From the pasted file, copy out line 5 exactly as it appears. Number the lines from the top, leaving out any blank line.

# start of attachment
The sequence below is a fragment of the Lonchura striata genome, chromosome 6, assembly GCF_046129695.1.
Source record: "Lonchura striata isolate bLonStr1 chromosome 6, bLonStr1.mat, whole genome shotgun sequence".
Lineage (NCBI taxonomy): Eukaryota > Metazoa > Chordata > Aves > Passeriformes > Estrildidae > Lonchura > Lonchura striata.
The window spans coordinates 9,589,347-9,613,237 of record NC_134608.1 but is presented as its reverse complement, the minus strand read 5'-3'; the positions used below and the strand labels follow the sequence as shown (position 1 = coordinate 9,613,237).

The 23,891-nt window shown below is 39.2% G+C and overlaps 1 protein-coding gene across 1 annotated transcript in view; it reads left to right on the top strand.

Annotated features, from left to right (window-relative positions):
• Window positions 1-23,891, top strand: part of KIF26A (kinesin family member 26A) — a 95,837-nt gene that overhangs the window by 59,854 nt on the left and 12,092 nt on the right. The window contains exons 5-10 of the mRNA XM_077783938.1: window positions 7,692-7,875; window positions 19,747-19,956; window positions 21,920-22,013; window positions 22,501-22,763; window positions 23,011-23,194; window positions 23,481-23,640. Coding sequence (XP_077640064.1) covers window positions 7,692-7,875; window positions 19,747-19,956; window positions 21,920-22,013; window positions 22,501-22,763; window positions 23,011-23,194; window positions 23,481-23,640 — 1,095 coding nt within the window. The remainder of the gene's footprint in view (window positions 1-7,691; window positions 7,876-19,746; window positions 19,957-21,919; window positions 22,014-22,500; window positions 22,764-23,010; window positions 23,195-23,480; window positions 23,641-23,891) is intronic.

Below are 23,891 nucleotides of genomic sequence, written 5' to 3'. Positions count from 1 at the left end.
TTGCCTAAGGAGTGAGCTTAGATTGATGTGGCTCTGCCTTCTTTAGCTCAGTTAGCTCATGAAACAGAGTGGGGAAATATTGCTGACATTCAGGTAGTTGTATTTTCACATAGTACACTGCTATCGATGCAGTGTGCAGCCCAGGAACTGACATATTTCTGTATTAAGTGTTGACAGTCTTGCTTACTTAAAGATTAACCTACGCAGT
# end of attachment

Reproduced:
The 23,891-nt window shown below is 39.2% G+C and overlaps 1 protein-coding gene across 1 annotated transcript in view; it reads left to right on the top strand.